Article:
Ready to read
Book offers insight to challenges
When Jane and her younger sister feel the pain of being teased for wearing “raggy clothes” during their memorable childhood in Hot Springs, Jane hatches a plan to get them a new pair of school shoes.
The escapade that follows is just one of the fascinating stories in “Worn Out Shoes” by author M. Ruth Yarnell.
Yarnell writes honestly and affectionately about her childhood before World War II and shares – through sometimes aching thoughts and feelings, but also uplifting emotions – the strength that buoyed her through difficult circumstances.
The author says in her introduction, as difficult as it was, she believes her experiences have given her a solid foundation for her life today.
The author changed the names of the real-life characters, but readers will nonetheless recognize the local locations in her story.
She goes by the name Jane in the book and does not mind having only two school dresses. However, she and her sister “Ellamae” both desperately need shoes.
“Will you give us money to buy some? Look, Papa, the soles are completely worn out,” she said, holding one shoe up to show him.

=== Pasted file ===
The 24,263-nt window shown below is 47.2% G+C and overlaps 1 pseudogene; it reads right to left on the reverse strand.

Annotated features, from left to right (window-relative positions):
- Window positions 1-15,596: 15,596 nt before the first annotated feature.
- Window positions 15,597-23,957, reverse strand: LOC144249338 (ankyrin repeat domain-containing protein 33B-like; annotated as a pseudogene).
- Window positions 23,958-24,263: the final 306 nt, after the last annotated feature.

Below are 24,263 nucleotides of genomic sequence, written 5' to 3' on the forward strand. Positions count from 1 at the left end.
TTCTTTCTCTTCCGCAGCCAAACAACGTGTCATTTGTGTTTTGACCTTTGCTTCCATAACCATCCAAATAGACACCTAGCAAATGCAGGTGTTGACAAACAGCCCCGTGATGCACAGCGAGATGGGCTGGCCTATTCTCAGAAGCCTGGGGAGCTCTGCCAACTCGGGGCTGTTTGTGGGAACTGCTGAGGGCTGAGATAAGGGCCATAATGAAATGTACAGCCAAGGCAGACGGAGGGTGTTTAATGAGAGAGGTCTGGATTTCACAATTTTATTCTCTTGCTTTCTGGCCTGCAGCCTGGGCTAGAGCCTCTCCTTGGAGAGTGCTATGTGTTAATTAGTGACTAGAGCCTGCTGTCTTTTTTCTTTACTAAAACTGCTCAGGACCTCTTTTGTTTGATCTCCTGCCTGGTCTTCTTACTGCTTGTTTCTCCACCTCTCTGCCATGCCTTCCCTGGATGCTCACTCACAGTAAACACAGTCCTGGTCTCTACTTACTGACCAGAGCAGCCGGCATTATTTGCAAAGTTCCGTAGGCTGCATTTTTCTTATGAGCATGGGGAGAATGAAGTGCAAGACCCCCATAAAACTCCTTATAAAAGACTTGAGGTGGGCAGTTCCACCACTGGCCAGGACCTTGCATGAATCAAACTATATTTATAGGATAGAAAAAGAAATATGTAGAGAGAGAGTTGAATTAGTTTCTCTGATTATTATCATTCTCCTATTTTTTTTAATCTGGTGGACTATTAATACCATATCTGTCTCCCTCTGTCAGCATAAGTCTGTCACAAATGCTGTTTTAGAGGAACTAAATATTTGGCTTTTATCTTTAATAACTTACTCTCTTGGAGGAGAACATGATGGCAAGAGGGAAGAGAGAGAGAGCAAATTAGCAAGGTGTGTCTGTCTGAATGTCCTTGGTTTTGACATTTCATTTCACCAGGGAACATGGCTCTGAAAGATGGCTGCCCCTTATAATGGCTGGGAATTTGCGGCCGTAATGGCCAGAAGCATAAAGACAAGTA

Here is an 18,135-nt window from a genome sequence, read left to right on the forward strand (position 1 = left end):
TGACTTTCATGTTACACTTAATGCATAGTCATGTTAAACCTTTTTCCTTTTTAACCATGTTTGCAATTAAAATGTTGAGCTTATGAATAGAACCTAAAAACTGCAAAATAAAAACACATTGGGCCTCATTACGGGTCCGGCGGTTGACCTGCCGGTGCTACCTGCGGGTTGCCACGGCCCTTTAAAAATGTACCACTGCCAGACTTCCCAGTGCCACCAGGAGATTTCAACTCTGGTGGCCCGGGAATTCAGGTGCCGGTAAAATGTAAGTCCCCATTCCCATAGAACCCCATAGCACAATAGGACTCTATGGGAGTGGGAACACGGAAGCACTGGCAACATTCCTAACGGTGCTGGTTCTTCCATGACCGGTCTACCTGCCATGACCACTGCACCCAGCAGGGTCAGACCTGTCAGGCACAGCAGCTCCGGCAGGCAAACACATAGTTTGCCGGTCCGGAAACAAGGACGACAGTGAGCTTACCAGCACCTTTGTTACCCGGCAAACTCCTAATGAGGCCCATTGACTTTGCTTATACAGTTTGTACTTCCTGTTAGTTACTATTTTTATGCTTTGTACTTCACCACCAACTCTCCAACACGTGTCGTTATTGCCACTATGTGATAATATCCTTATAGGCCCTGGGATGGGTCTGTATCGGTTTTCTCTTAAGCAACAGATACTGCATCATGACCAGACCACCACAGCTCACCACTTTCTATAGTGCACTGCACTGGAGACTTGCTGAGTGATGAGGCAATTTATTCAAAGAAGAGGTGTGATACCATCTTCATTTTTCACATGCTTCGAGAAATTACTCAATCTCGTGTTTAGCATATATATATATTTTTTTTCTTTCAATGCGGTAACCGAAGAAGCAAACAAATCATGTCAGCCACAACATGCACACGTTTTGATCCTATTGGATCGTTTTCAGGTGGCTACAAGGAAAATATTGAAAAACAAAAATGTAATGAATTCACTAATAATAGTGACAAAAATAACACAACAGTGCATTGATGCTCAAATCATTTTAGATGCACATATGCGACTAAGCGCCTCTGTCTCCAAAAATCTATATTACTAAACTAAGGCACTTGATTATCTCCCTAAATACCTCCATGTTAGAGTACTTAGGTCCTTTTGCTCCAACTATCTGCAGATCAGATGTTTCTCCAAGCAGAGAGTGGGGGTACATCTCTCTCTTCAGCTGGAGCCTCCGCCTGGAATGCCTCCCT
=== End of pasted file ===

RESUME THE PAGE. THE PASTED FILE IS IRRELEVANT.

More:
“We’re going to school practically barefooted. I think we can buy shoes for both of us for about $4.”
“Four dollars,” he thundered. “If I had that kind of money I’d buy myself a new battery for my radio.”
The need to find the money for new shoes thus falls to Jane and she is up to the challenge. Her plan to get them, a stroke of genius for such a young girl, is enjoyable to read and highlights the difficulty of her dayto-day struggles and her ingenuity.
Patsy Spoon, of Hot Springs, grew up in the Lakeside community and has enjoyed discovering new details in the book about the author, her aunt, who just turned 91 and lives in California.
“The book is exciting. I had known some facts, but the book filled in parts I didn’t know,” Spoon said.
“We were like sisters. She was a strong little girl. We like to visit now on the phone.”
In the book, Jane’s conversational narrative brings her adventures, filled with laughter and tears, to life.
She lived with her parents and six siblings during their struggles in the 1920s and the Great Depression.
After their mother died – a strong, petite woman who worked hard like a man – the children pitched in to help their father, who lived to be 100.
He “was blessed” with a job as a custodian at a local church.
“He also made crystal sets for radios at his work table and he could repair clocks. His wife passed away in child birth with their eighth child,” Spoon said.
At age 8 or 9, Yarnell did the cooking for her family. Her brothers who were a little older took in odd jobs they could find.
“They often didn’t have enough to eat. They were so poor,” Spoon said. “Many people faced the same circumstances during that time. Jane and her younger sister stuck together and Jane looked after her.”
A survivor, Jane shares her remarkable life from financial struggles to adventures in New York City, a whirlwind courtship before World War II, the loves and losses that followed and the rich life she and her husband built in the following years.